Modular home complexes far from Downtown Eastside largely crime- and overdose-free, statistics suggest

Farrah McCallum looks up from her wheelchair to a pair of unworn soccer cleats in her room. The shoes, she says, serve as inspiration to walk again, to stand firmly in sobriety and to try to regain custody of her two children in foster care.

When the 27-year-old thinks about recovering from living on the streets of Vancouver, she is glad to have found tenancy at a modular housing building in a residential neighbourhood far from the Downtown Eastside.

 “It’s a struggle, man, because I’m trying to leave that lifestyle behind. It’s so easy to pick up drugs and just numb my pain,” she said. “But still, I miss that urge. Like I miss saying hi to everybody. Because everybody’s so friendly and it’s a community down there.”

Police and ambulance statistics support McCallum’s belief that it’s easier to get a fresh start when living away from the Downtown Eastside.

The modular housing building in Marpole, in a residential neighbourhood similar to the one where McCallum lives, had 34 police calls between its opening March 2018 and April 2019. There were no ambulance calls for overdoses in that period, and the location has the lowest number of calls for emergency services of all the modular housing buildings in the city.

In comparison, the two modular housing buildings in the Downtown Eastside, each with half the number of tenants of the Marpole building, received a combined 274 police calls and 47 overdose calls between April 2018 and April 2019. The two, on Franklin Street and on Powell Street, account for 35 per cent of the ambulance visits made to the 10 modular housing complexes in the city of Vancouver between January and April of this year. Of 194 ambulance visits, the Franklin Street building received 24 and the Powell Street building received 44.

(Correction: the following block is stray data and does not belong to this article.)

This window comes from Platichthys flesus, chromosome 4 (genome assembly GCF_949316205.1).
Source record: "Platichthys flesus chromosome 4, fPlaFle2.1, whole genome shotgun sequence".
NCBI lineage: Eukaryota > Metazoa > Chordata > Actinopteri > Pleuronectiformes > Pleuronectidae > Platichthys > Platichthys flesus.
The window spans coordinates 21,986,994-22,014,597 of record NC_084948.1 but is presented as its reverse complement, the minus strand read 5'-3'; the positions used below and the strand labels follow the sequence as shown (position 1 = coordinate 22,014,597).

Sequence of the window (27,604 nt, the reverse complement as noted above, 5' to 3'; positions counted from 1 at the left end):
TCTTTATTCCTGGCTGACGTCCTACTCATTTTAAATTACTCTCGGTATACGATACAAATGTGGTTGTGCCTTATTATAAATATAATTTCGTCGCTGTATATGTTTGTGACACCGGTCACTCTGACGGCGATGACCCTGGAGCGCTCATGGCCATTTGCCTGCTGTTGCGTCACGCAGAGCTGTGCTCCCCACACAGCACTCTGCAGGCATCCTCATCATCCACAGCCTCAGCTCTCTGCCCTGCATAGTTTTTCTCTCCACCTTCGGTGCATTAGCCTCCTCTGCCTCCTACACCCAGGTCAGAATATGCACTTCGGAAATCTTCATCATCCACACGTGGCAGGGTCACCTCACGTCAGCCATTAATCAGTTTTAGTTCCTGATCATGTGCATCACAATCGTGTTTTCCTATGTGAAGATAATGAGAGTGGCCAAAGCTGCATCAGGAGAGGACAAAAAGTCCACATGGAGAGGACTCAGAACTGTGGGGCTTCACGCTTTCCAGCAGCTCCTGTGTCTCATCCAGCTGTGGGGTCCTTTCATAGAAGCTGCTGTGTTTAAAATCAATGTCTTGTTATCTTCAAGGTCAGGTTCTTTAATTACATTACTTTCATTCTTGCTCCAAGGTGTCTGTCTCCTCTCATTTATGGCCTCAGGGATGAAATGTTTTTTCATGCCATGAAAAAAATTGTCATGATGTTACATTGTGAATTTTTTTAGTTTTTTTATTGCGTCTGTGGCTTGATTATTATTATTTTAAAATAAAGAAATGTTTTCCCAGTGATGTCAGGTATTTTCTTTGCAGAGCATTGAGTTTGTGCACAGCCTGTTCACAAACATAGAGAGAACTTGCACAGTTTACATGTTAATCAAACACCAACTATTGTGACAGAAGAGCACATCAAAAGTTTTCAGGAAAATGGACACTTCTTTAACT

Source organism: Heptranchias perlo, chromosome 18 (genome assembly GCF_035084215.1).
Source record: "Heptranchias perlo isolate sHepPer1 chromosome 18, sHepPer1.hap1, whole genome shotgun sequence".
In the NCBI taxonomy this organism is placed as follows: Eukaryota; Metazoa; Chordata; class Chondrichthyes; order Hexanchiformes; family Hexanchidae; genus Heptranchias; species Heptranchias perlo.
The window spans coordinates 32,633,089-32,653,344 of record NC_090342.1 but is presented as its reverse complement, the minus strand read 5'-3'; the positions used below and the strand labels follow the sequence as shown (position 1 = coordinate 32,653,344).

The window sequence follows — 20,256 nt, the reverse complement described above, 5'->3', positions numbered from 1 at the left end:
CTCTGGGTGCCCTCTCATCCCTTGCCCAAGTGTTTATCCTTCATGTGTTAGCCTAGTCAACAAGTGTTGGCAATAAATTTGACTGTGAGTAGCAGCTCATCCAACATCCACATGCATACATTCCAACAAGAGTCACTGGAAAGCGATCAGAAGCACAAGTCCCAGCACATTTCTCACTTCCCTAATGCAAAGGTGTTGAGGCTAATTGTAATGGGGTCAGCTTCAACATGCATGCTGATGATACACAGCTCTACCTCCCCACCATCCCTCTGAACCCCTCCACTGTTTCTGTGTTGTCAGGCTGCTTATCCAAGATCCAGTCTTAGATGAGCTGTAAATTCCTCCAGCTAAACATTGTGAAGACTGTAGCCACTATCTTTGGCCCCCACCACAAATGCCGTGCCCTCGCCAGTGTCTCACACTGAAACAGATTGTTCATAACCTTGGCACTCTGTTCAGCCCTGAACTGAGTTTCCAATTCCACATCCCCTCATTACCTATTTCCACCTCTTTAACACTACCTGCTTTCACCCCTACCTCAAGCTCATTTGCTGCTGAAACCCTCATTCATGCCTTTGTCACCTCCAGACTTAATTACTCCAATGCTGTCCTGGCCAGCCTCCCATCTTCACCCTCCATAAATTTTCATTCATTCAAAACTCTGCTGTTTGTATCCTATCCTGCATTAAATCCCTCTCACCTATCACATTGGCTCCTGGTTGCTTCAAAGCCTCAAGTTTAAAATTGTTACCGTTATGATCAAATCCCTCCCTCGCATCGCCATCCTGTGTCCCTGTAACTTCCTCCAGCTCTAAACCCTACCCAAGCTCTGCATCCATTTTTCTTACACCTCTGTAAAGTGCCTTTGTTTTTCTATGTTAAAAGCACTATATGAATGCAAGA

Farrah McCallum smiles as her sons arrive for a visit at the Indigenous-only modular housing development on Heather St. in Vancouver.

Gerry Kahrmann /



McCallum lives in the New Beginnings building on Heather Street, in a residential neighbourhood nestled between the VanDusen Botanical Garden and Queen Elizabeth Park. 

“Being away from (the Downtown Eastside) has helped me, man, so much,” McCallum said. “If I was at the modular housing by Main Street, I wouldn’t have got it all together. It has to be away.”

She hasn’t been able to walk since an overdose a year ago, which left the nerves in both legs severely damaged. 

“If I didn’t get in here when it opened, I was giving up on my kids, I was going to say f*** it. I have no support. I’m out here alone in a wheelchair,” she said. “I wouldn’t be drug free today.”

B.C. has allocated $291 million to build more than 2,000 units of modular housing in an attempt to manage the growing homelessness problem. Since the program started in 2016, about 1,300 units have been completed, more than 600 in Metro Vancouver. 

The province plans to build 2,500 units of supportive housing — more permanent housing that offers supports such as meals and counsellors — across B.C. by 2028. 

Vancouver’s 2018 homeless count found more than 2,000 people without permanent homes, up more than 60 per cent from 2005. Despite the opening of the 10 modular-housing buildings in the city of Vancouver, the 2019 count, released June 12, showed a two per cent increase to 2,223 people homeless. 

Cameron Gray, a former social housing planner for the City of Vancouver, said there is an debate among housing experts about whether to place supportive housing in the downtown core or in more residential areas.

“Social housing will focus on where the need tends to be higher,” he said. “But on the other hand, there is a desire to disperse, and to make sure there is not an over concentration or not to exaggerate the over concentration that’s already there, depending on your perspective.”

Social Housing Minister Selina Robinson said in a written statement the discrepancy in emergency calls by geography is because of the tenant mix at the two locations in the Downtown Eastside.

“This resident mix was selected because these buildings are located close to many mental health services and clinics” she said. “Because many of the residents in the Franklin Street and Powell Street buildings are vulnerable, facing mental health and addiction issues, there are more issues associated with overdoses and emergency service calls.”